, Volume 17, Issue 5, pp 437–445 | Cite as

Effect of carbon starvation on toluene degradation activity by toluene monooxygenase-expressing bacteria

  • David R. Johnson
  • Joonhong Park
  • Jerome J. Kukor
  • Linda M. Abriola


Subsurface bacteria commonly exist in a starvation state with only periodic exposure to utilizable sources of carbon and energy. In this study, the effect of carbon starvation on aerobic toluene degradation was quantitatively evaluated with a selection of bacteria representing all the known toluene oxygenase enzyme pathways. For all the investigated strains, the rate of toluene biodegradation decreased exponentially with starvation time. First-order deactivation rate constants for TMO-expressing bacteria were approximately an order of magnitude greater than those for other oxygenase-expressing bacteria. When growth conditions (the type of growth substrate and the type and concentration of toluene oxygenase inducer) were varied in the cultures prior to the deactivation experiments, the rate of deactivation was not significantly affected, suggesting that the rate of deactivation is independent of previous substrate/inducer conditions. Because TMO-expressing bacteria are known to efficiently detoxify TCE in subsurface environments, these findings have significant implications for in situ TCE bioremediation, specifically for environments experiencing variable growth-substrate exposure conditions.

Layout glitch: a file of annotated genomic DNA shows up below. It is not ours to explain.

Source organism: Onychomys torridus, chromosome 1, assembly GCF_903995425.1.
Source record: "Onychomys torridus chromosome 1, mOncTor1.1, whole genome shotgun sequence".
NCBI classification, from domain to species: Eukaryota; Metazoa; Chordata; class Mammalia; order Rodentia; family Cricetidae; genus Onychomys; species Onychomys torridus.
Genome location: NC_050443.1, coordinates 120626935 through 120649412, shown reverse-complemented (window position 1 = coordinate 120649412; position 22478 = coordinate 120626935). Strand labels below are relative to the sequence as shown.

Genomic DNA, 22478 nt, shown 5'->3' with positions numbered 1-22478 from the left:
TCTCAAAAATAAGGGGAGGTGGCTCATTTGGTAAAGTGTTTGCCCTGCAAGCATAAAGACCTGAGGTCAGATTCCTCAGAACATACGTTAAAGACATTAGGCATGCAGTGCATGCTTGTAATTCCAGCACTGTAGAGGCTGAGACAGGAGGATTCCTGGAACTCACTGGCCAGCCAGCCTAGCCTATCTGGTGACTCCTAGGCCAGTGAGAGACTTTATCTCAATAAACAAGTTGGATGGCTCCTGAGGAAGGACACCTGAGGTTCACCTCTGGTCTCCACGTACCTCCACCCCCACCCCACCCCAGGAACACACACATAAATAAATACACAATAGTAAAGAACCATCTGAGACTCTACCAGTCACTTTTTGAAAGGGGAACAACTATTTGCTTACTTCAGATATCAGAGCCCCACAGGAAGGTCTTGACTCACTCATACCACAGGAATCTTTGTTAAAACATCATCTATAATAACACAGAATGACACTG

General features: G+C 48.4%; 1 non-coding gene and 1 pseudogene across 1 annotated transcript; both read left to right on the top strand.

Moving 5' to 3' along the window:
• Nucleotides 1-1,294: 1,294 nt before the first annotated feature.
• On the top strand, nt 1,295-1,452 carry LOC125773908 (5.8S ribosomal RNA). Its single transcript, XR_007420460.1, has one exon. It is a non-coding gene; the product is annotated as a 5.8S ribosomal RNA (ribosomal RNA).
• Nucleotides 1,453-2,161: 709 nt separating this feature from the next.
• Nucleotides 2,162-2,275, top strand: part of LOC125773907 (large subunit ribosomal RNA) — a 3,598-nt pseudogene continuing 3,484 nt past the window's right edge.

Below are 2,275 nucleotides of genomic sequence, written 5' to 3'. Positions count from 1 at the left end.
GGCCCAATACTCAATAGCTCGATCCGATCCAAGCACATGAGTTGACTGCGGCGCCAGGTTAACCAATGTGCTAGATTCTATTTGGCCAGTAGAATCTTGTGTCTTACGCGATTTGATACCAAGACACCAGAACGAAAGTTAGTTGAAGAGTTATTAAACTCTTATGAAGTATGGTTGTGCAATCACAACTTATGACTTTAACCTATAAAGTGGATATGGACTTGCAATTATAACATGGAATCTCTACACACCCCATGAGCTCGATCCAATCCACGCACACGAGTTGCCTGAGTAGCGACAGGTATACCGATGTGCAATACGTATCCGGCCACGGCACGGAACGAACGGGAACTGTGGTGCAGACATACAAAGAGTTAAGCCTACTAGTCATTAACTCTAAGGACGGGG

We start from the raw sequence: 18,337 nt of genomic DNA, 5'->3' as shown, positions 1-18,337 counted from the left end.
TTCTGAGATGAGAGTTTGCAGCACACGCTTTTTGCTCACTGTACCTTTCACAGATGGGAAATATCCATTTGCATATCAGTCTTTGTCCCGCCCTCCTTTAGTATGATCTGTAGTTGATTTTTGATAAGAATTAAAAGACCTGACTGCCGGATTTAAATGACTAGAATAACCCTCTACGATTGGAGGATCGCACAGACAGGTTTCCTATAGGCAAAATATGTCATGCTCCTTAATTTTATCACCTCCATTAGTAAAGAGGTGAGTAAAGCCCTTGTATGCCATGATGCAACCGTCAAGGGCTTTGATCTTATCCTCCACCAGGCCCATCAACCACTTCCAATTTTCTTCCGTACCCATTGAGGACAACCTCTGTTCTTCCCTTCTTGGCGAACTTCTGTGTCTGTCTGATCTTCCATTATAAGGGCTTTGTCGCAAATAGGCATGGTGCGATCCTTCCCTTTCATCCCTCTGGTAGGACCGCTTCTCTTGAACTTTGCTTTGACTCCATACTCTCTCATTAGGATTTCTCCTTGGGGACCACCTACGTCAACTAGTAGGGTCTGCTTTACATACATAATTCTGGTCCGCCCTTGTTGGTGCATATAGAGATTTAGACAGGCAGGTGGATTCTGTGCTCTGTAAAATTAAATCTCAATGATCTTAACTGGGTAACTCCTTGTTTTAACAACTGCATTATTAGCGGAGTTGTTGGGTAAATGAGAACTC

aromatic oxygenase carbon starvation TCE co-metabolism toluene oxidizing bacteria 



ammonia monooxygenase


basal salt medium


colony forming unit


methane monooxygenase




toluene dioxygenase


toluene monooxygenase




tryptone nutrient agar


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We are grateful to Malcolm S. Shields, University of South Florida, for providing Burkholderia cepacia strains G4 and G4-PR131, and to Fredrick D. Bost, Rutgers University, for useful discussion. This research was supported by the National Institute of Environmental Health Sciences Superfund Basic Research Program (Grant P42-ES-04911). The content of this report does not necessarily represent the views of the agency.


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Copyright information

© Springer Science+Business Medaia Inc. 2006

Authors and Affiliations

  • David R. Johnson
    • 1
  • Joonhong Park
    • 2
  • Jerome J. Kukor
    • 3
    • 4
  • Linda M. Abriola
    • 1
    • 5
  1. 1.Department of Civil and Environmental EngineeringUniversity of Michigan Ann ArborUSA
  2. 2.School of Civil and Environmental EngineeringYonsei UniversitySeoulRepublic of Korea
  3. 3.Biotechnology Center for Agriculture and the EnvironmentRutgers UniversityNew BrunswickUSA
  4. 4.Department of Environmental Sciences, Cooks CollegeRutgers UniversityNew BrunswickUSA
  5. 5.Department of Civil and Environmental EngineeringTufts UniversityMedfordUSA

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